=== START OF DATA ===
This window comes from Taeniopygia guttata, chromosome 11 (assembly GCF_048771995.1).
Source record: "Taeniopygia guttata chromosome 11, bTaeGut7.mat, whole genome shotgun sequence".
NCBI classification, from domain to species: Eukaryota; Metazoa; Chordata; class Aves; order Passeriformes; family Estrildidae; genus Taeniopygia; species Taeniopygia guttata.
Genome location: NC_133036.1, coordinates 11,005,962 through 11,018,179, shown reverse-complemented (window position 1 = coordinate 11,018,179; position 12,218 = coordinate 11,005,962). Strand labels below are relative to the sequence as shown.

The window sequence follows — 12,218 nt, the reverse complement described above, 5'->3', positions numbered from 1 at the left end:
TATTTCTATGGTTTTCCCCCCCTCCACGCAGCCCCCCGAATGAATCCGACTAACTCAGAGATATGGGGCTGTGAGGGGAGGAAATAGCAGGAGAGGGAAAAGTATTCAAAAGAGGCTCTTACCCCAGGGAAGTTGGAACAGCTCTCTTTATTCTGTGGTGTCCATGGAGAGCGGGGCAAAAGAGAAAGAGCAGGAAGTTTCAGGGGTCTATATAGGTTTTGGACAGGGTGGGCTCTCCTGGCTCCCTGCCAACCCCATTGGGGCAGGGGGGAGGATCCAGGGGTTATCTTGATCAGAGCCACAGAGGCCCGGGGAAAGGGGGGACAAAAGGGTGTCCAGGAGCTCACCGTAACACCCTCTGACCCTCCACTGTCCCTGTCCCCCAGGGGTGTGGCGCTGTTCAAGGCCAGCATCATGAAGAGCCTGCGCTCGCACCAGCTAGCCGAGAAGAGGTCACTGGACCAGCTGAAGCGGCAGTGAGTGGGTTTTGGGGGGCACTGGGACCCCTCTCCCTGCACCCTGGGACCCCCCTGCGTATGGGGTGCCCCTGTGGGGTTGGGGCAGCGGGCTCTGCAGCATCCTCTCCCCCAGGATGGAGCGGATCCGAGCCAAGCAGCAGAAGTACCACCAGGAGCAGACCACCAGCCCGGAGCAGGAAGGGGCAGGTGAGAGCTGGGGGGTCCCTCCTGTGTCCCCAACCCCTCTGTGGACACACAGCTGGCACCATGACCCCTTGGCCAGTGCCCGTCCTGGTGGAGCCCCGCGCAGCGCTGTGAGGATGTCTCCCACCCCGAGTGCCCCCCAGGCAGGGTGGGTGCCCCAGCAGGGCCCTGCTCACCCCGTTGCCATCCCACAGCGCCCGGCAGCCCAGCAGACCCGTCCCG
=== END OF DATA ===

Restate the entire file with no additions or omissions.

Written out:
This window comes from Taeniopygia guttata, chromosome 11 (assembly GCF_048771995.1).
Source record: "Taeniopygia guttata chromosome 11, bTaeGut7.mat, whole genome shotgun sequence".
NCBI classification, from domain to species: Eukaryota; Metazoa; Chordata; class Aves; order Passeriformes; family Estrildidae; genus Taeniopygia; species Taeniopygia guttata.
Genome location: NC_133036.1, coordinates 11,005,962 through 11,018,179, shown reverse-complemented (window position 1 = coordinate 11,018,179; position 12,218 = coordinate 11,005,962). Strand labels below are relative to the sequence as shown.

The window sequence follows — 12,218 nt, the reverse complement described above, 5'->3', positions numbered from 1 at the left end:
TATTTCTATGGTTTTCCCCCCCTCCACGCAGCCCCCCGAATGAATCCGACTAACTCAGAGATATGGGGCTGTGAGGGGAGGAAATAGCAGGAGAGGGAAAAGTATTCAAAAGAGGCTCTTACCCCAGGGAAGTTGGAACAGCTCTCTTTATTCTGTGGTGTCCATGGAGAGCGGGGCAAAAGAGAAAGAGCAGGAAGTTTCAGGGGTCTATATAGGTTTTGGACAGGGTGGGCTCTCCTGGCTCCCTGCCAACCCCATTGGGGCAGGGGGGAGGATCCAGGGGTTATCTTGATCAGAGCCACAGAGGCCCGGGGAAAGGGGGGACAAAAGGGTGTCCAGGAGCTCACCGTAACACCCTCTGACCCTCCACTGTCCCTGTCCCCCAGGGGTGTGGCGCTGTTCAAGGCCAGCATCATGAAGAGCCTGCGCTCGCACCAGCTAGCCGAGAAGAGGTCACTGGACCAGCTGAAGCGGCAGTGAGTGGGTTTTGGGGGGCACTGGGACCCCTCTCCCTGCACCCTGGGACCCCCCTGCGTATGGGGTGCCCCTGTGGGGTTGGGGCAGCGGGCTCTGCAGCATCCTCTCCCCCAGGATGGAGCGGATCCGAGCCAAGCAGCAGAAGTACCACCAGGAGCAGACCACCAGCCCGGAGCAGGAAGGGGCAGGTGAGAGCTGGGGGGTCCCTCCTGTGTCCCCAACCCCTCTGTGGACACACAGCTGGCACCATGACCCCTTGGCCAGTGCCCGTCCTGGTGGAGCCCCGCGCAGCGCTGTGAGGATGTCTCCCACCCCGAGTGCCCCCCAGGCAGGGTGGGTGCCCCAGCAGGGCCCTGCTCACCCCGTTGCCATCCCACAGCGCCCGGCAGCCCAGCAGACCCGTCCCG